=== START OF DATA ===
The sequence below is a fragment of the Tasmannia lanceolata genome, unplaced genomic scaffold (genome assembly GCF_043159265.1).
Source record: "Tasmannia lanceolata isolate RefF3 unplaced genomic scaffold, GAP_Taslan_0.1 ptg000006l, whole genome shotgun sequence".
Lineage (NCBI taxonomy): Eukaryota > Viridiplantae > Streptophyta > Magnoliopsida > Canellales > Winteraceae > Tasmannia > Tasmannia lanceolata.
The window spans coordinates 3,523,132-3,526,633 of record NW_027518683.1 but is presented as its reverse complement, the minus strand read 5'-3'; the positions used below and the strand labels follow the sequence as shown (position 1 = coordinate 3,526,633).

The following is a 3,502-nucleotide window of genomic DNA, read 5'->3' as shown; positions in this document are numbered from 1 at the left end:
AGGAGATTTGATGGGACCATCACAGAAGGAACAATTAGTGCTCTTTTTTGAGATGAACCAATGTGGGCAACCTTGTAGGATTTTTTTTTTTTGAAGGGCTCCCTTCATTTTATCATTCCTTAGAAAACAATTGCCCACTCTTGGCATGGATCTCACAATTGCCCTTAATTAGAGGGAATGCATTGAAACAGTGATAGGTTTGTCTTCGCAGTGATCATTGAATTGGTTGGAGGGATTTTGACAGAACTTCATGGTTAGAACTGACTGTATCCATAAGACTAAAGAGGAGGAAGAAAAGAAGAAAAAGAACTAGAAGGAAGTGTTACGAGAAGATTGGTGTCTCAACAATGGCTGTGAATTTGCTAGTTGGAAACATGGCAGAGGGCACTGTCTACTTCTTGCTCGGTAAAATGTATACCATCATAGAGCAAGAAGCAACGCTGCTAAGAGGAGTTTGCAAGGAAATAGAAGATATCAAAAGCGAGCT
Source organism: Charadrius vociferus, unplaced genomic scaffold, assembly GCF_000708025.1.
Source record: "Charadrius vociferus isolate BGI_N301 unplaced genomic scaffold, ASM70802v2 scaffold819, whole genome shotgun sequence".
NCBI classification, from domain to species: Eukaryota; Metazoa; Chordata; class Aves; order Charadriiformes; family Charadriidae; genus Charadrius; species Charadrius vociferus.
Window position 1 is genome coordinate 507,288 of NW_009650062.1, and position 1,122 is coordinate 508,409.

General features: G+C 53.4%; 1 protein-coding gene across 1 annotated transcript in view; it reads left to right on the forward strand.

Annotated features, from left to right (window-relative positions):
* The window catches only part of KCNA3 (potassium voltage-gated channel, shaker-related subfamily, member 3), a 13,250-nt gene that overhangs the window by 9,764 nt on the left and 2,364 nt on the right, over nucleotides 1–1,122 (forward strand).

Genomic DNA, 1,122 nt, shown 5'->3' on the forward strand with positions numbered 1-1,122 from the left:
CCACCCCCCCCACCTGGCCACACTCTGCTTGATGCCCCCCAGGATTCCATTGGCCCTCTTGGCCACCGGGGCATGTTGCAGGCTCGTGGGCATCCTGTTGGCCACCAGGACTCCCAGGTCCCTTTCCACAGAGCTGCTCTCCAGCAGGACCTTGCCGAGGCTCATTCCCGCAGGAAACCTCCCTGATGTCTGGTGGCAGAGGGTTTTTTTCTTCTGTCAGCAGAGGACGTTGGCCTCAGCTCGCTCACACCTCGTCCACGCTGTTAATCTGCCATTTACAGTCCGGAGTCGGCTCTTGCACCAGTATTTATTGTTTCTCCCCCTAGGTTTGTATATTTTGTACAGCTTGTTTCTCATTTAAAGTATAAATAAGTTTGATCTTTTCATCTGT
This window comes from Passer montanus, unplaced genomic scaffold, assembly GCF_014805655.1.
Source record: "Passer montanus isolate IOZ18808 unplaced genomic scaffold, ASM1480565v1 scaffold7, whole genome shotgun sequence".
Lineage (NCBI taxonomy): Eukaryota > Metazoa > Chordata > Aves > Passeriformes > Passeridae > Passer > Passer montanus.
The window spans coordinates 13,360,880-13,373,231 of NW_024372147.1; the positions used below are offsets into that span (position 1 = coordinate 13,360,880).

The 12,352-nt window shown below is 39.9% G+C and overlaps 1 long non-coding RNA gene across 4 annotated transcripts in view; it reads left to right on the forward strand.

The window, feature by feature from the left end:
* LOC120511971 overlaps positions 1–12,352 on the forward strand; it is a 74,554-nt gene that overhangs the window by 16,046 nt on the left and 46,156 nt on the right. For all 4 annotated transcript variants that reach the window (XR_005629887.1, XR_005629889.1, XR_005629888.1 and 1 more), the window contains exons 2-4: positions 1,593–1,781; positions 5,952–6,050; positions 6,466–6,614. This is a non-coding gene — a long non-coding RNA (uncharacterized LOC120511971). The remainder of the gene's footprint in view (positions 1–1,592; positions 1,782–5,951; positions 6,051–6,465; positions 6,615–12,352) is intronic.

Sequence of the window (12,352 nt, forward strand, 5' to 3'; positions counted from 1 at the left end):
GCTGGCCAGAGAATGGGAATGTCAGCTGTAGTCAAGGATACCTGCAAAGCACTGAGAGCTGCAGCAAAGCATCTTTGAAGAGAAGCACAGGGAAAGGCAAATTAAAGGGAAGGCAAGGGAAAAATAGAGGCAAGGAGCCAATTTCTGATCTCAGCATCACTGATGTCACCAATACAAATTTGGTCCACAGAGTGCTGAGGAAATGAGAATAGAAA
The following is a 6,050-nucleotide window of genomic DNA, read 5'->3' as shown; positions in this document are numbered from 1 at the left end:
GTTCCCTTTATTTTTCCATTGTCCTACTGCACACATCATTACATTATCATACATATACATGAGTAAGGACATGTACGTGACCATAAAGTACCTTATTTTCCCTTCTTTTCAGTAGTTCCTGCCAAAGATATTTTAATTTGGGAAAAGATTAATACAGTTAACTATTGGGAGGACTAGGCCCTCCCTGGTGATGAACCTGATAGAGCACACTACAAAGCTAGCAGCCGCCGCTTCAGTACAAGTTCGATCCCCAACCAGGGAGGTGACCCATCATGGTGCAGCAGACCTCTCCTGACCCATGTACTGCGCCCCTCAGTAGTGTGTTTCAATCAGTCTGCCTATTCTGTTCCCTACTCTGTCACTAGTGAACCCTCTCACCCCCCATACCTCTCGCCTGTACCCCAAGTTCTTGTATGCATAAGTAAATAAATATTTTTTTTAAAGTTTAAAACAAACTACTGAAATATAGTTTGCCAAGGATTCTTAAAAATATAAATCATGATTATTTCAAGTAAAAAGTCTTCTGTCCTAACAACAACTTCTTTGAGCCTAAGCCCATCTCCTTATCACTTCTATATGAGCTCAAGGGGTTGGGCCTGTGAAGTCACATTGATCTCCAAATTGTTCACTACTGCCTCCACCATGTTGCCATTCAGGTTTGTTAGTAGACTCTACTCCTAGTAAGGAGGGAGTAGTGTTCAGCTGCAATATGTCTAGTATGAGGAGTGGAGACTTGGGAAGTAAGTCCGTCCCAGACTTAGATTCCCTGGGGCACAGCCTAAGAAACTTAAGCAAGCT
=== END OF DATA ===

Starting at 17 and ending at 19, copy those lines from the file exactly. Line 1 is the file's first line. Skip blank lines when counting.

Source record: "Passer montanus isolate IOZ18808 unplaced genomic scaffold, ASM1480565v1 scaffold7, whole genome shotgun sequence".
Lineage (NCBI taxonomy): Eukaryota > Metazoa > Chordata > Aves > Passeriformes > Passeridae > Passer > Passer montanus.
The window spans coordinates 13,360,880-13,373,231 of NW_024372147.1; the positions used below are offsets into that span (position 1 = coordinate 13,360,880).